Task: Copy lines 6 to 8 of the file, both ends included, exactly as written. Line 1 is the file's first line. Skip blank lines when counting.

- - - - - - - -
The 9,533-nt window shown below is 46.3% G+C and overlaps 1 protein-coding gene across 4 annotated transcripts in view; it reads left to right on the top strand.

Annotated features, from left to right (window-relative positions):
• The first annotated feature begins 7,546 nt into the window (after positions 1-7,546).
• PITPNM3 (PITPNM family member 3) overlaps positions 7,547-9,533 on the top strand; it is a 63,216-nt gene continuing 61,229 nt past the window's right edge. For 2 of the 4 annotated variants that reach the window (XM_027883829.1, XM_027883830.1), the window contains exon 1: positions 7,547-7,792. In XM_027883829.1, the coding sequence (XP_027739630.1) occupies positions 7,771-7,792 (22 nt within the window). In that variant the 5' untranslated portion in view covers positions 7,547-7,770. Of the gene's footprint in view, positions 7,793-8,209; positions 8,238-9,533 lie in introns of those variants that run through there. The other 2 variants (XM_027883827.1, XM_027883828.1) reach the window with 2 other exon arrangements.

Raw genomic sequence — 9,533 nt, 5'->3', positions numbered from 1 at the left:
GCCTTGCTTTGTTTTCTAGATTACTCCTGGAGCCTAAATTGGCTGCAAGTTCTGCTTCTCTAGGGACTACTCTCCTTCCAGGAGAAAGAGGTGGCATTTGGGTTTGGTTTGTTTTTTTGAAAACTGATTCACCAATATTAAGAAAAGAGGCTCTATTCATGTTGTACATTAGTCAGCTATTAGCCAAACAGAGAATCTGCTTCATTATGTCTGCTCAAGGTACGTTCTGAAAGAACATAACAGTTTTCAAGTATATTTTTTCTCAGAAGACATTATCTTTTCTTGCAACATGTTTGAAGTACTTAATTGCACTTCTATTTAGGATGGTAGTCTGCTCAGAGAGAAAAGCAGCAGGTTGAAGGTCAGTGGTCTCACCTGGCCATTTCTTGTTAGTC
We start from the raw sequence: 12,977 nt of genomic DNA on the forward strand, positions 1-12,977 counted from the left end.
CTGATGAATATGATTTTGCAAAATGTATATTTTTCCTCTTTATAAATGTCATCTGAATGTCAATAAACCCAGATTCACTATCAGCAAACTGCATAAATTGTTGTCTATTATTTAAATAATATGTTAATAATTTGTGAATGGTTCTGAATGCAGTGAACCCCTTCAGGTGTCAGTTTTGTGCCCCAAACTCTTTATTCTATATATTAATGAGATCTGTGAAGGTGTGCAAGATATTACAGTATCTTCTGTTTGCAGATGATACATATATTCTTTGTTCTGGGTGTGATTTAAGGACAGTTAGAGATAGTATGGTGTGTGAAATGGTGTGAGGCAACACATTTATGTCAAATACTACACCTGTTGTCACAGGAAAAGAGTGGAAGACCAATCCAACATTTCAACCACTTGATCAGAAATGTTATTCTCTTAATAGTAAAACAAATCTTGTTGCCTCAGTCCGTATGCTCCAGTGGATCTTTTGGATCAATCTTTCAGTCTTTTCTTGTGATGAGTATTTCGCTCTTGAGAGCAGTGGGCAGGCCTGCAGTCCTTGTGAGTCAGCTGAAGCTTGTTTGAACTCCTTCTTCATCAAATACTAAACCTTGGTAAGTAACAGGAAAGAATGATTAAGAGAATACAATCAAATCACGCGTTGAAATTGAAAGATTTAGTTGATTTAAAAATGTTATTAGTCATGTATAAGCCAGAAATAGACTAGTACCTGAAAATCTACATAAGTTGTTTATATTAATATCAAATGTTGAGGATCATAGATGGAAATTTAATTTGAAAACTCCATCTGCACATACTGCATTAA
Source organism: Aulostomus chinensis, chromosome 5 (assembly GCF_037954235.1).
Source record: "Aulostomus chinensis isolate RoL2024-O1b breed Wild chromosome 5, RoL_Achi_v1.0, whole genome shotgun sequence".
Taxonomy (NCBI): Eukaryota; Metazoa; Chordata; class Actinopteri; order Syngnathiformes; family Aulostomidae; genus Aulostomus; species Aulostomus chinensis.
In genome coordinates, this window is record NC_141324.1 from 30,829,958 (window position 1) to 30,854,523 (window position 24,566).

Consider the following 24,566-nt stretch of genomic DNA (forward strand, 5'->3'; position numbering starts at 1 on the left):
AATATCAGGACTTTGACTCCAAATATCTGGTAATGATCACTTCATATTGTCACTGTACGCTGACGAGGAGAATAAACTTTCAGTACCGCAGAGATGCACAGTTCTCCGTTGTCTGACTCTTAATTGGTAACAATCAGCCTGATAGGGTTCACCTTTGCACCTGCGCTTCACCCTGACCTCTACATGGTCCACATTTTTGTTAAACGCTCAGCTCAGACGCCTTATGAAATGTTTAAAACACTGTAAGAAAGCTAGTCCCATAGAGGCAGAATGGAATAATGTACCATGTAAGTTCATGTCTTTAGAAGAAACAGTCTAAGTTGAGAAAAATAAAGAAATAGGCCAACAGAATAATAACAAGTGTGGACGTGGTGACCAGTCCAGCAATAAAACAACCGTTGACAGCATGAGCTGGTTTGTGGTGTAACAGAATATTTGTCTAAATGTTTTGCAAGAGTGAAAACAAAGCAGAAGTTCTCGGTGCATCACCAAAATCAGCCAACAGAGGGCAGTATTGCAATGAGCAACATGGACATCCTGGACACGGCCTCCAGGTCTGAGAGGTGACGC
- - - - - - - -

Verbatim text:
GCCTTGCTTTGTTTTCTAGATTACTCCTGGAGCCTAAATTGGCTGCAAGTTCTGCTTCTCTAGGGACTACTCTCCTTCCAGGAGAAAGAGGTGGCATTTGGGTTTGGTTTGTTTTTTTGAAAACTGATTCACCAATATTAAGAAAAGAGGCTCTATTCATGTTGTACATTAGTCAGCTATTAGCCAAACAGAGAATCTGCTTCATTATGTCTGCTCAAGGTACGTTCTGAAAGAACATAACAGTTTTCAAGTATATTTTTTCTCAGAAGACATTATCTTTTCTTGCAACATGTTTGAAGTACTTAATTGCACTTCTATTTAGGATGGTAGTCTGCTCAGAGAGAAAAGCAGCAGGTTGAAGGTCAGTGGTCTCACCTGGCCATTTCTTGTTAGTC
We start from the raw sequence: 12,977 nt of genomic DNA on the forward strand, positions 1-12,977 counted from the left end.
CTGATGAATATGATTTTGCAAAATGTATATTTTTCCTCTTTATAAATGTCATCTGAATGTCAATAAACCCAGATTCACTATCAGCAAACTGCATAAATTGTTGTCTATTATTTAAATAATATGTTAATAATTTGTGAATGGTTCTGAATGCAGTGAACCCCTTCAGGTGTCAGTTTTGTGCCCCAAACTCTTTATTCTATATATTAATGAGATCTGTGAAGGTGTGCAAGATATTACAGTATCTTCTGTTTGCAGATGATACATATATTCTTTGTTCTGGGTGTGATTTAAGGACAGTTAGAGATAGTATGGTGTGTGAAATGGTGTGAGGCAACACATTTATGTCAAATACTACACCTGTTGTCACAGGAAAAGAGTGGAAGACCAATCCAACATTTCAACCACTTGATCAGAAATGTTATTCTCTTAATAGTAAAACAAATCTTGTTGCCTCAGTCCGTATGCTCCAGTGGATCTTTTGGATCAATCTTTCAGTCTTTTCTTGTGATGAGTATTTCGCTCTTGAGAGCAGTGGGCAGGCCTGCAGTCCTTGTGAGTCAGCTGAAGCTTGTTTGAACTCCTTCTTCATCAAATACTAAACCTTGGTAAGTAACAGGAAAGAATGATTAAGAGAATACAATCAAATCACGCGTTGAAATTGAAAGATTTAGTTGATTTAAAAATGTTATTAGTCATGTATAAGCCAGAAATAGACTAGTACCTGAAAATCTACATAAGTTGTTTATATTAATATCAAATGTTGAGGATCATAGATGGAAATTTAATTTGAAAACTCCATCTGCACATACTGCATTAA